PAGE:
Growing Places: Building local public services for the future

We are in an unprecedented time for our nation. The coming years will bring some of the biggest changes seen in a generation. The new Government faces a changed and changing world: the negotiations for Britain’s exit from the European Union; increasing economic challenges and opportunities with the rest of the world; calls for self-funding local services; the growing need for more community cohesion and an ageing population facing greater care and health needs.

Central government has a vital job to do in ensuring the whole nation benefits from our exit from the European Union. But it is often too distant from local communities to be able to respond to local needs, ambitions and concerns.

As the most trusted part of the public sector, at its best local government provides the strong and ambitious leadership that ensures the country has safe and thriving communities. Its cross-party nature also makes it best placed to prioritise people and communities, putting party politics aside.

Councils are at the heart of their local areas, improving residents’ lives on a daily basis. They play a unique leadership role in promoting social mobility, fairness and community cohesion. As place leaders, they are the only agency which can ensure everyone, wherever they live, has access to the opportunities they deserve and the public services they need.

Only local government really understands its residents and has the local democratic mandate to deliver on all of these services. All parts – combined authorities, counties, districts, London boroughs, mets and unitaries – are ambitious: only by working with us will the new Government be able to deal with all of the key issues that will matter most to the people of this country.

With protecting our residents at the forefront of minds for both local and national government, it is councils who can bring people together at a local level, providing the certainty they seek, delivering the core services they need and developing the thriving communities they want.

The new Government has a unique opportunity, once and for all to recognise that local and national can and must be equal partners that will deliver more than the sum of their parts.

At a point in our nation’s history when the weight of responsibility on the shoulders of national government will be huge, local government will take responsibility to ensure the nation remains fit and well, economically buoyant and continues to thrive. We will ensure that communities remain resilient and will support the Government’s ambitions for us to take our place in the world.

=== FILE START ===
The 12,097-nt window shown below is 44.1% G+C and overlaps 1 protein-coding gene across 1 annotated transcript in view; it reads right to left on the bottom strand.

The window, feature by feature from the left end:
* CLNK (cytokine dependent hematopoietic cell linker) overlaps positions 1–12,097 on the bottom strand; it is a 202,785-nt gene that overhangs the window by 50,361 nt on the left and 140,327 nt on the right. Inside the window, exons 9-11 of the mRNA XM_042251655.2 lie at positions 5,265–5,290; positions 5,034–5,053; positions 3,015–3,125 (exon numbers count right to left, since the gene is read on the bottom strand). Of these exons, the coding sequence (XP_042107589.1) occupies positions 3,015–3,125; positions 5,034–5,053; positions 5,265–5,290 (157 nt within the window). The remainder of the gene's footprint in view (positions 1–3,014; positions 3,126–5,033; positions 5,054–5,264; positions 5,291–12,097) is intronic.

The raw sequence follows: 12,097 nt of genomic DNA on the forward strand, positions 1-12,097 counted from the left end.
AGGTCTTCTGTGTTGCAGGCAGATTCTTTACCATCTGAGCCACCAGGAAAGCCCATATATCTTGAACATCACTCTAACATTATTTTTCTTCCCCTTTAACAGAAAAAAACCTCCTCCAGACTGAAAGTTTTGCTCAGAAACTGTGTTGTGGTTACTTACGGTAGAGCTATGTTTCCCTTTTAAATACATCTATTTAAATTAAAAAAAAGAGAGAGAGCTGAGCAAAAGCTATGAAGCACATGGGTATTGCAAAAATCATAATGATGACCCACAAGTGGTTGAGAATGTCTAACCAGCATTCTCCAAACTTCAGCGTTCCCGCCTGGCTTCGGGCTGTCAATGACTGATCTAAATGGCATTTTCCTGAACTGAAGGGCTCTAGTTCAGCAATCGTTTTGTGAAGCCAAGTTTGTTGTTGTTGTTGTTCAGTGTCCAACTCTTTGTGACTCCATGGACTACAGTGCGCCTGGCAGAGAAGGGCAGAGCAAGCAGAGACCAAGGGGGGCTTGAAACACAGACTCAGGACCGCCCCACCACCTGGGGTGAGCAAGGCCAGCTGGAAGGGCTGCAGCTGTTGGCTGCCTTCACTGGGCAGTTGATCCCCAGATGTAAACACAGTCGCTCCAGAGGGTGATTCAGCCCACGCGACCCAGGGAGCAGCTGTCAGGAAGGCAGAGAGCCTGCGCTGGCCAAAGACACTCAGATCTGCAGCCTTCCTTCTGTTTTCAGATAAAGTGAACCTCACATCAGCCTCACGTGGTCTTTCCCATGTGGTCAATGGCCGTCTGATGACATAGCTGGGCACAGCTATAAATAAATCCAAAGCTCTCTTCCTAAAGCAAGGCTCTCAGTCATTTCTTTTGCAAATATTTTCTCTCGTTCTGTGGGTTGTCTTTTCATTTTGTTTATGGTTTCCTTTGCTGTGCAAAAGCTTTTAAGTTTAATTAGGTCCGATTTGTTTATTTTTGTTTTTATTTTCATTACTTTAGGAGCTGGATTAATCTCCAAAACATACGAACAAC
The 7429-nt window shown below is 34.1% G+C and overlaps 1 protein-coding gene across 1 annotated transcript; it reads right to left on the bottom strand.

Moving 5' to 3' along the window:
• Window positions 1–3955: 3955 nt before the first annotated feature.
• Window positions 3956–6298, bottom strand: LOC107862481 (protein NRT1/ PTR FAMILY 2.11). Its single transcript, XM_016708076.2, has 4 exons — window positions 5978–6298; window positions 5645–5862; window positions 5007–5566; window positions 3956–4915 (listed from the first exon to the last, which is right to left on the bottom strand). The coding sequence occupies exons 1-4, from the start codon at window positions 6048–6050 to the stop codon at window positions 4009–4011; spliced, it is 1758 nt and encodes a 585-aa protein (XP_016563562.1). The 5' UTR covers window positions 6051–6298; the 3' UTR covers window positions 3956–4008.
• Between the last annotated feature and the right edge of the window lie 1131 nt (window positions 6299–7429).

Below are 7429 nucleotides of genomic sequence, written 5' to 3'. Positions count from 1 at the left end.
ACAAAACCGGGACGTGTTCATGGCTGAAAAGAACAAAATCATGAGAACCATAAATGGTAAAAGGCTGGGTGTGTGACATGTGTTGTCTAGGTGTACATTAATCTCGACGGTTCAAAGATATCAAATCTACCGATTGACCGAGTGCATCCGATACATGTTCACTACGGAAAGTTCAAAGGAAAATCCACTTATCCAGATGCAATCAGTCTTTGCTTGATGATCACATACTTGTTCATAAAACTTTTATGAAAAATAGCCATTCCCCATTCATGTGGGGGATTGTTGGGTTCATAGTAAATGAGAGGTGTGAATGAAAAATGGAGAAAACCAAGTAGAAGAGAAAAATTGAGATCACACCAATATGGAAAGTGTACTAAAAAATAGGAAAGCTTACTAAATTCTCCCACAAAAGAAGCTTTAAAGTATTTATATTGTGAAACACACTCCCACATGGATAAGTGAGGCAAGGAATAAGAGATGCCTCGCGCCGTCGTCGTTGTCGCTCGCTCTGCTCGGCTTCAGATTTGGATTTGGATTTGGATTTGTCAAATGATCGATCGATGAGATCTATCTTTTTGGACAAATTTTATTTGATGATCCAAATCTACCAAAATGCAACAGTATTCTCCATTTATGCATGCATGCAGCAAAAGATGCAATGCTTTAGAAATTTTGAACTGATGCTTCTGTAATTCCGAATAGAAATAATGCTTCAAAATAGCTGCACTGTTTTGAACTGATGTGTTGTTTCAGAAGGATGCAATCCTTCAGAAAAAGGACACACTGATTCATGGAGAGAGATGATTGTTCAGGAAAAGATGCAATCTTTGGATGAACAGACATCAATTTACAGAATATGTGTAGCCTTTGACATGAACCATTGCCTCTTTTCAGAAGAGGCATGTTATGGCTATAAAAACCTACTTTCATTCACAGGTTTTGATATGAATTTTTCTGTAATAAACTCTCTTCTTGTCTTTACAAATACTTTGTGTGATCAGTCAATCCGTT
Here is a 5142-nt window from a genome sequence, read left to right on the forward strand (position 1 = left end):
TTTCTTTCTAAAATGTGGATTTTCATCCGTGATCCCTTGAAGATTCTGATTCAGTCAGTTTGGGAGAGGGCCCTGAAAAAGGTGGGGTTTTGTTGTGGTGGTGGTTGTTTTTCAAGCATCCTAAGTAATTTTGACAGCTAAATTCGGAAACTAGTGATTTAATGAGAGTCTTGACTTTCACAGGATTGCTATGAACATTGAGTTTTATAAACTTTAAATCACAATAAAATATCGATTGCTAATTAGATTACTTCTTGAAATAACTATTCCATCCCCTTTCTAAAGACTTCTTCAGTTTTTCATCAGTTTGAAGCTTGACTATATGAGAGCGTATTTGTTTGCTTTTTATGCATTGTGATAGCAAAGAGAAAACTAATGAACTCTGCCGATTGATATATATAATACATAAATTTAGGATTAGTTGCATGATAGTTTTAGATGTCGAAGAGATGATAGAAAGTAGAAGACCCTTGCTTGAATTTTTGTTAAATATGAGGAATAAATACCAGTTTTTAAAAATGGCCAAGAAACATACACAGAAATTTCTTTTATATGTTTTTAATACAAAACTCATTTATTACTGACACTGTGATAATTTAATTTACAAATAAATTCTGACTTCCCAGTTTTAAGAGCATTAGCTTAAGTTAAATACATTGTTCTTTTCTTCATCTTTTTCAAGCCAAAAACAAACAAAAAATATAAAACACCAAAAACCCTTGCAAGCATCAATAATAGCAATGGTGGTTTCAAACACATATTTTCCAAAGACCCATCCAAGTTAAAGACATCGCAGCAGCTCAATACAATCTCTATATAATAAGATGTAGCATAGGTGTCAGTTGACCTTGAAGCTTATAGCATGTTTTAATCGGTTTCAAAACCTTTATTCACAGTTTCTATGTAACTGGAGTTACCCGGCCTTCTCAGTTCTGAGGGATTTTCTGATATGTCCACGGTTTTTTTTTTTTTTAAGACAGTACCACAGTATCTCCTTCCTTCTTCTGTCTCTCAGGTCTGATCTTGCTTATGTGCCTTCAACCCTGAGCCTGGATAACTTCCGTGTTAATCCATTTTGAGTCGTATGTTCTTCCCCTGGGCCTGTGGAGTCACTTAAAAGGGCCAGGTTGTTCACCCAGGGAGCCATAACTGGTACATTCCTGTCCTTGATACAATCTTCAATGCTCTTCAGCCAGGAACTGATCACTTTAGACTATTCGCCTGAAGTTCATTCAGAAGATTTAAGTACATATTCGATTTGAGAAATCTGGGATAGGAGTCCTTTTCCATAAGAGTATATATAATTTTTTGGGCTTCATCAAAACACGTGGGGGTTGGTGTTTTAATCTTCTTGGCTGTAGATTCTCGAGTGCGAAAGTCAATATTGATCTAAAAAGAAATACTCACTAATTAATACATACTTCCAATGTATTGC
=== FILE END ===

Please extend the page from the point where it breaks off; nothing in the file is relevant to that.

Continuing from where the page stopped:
This is not possible without urgent reform. For the past quarter of a century successive UK governments have attempted, in one form or another, some devolution of political power and control. However, their approach has consistently been characterised by an over-reliance on the machinery of Whitehall.

Responsibility resting at most local level
The recent devolution agenda, while welcome, represents more policy continuity than dynamic change. We need to clearly define the role of central government and its departments in an age of devolved powers and reconsider what needs to be done by central government, rather than simply focusing on what powers can be handed to local government. It is clear what is essential to the state – defence, national security, trade negotiations and diplomacy – but all other responsibilities should rest at the most local levels, to promote the most efficient provision of services. Decentralisation, devolution and subsidiarity are all policy agendas that are grounded in localism, and are proliferating across the globe. Why not in the UK?

Further devolution and decentralisation is key to improving the wellbeing of communities. Local variation is an essential part of getting the best outcomes for local communities and we need to reset the old debate about postcode lotteries to focus on how we tailor local solutions to the needs of local communities.

Local areas, working in partnerships led by councils, must be allowed to press on with devolution but in ways that best suit local need and circumstance.
This power must be real and not mask a creeping centralisation, which actually removes powers from local areas, vesting them instead in Whitehall or unelected bodies.

The UK is one of the most centralised economies in the western world, and as a consequence has poor levels of public sector productivity. Giving local government more freedoms would improve this and help to boost economic growth.

Whilst devolution is already positively impacting on residents’ lives in some areas, the Government must keep up the momentum by providing the fiscal levers and flexibility to fundamentally change the way that local government is funded. Devolved powers must also come with devolved fiscal autonomy. Local areas cannot be passed a handfull of responsibilities without the appropriate funding and the ability to raise and keep more of the money they generate locally. Further devolution will not only allow councils, leading their communities and working with a range of partners to deliver the ever complex needs and aspirations of their local communities but to re-engage people and close the democratic deficit.

If local areas are given freedom and control over their own finances, and the responsibility for growing their local economies, they will be able to take on increasing and enhanced leadership roles for their place.

This will ensure there is a local workforce that is skilled for the jobs available to them, representative of the community it serves and with the right type of homes for them in the areas they want to live in.

Published : 4th August 2017*

Publisher : Local Government Association  [ More From This Publisher ]

Rights : Local Government Association

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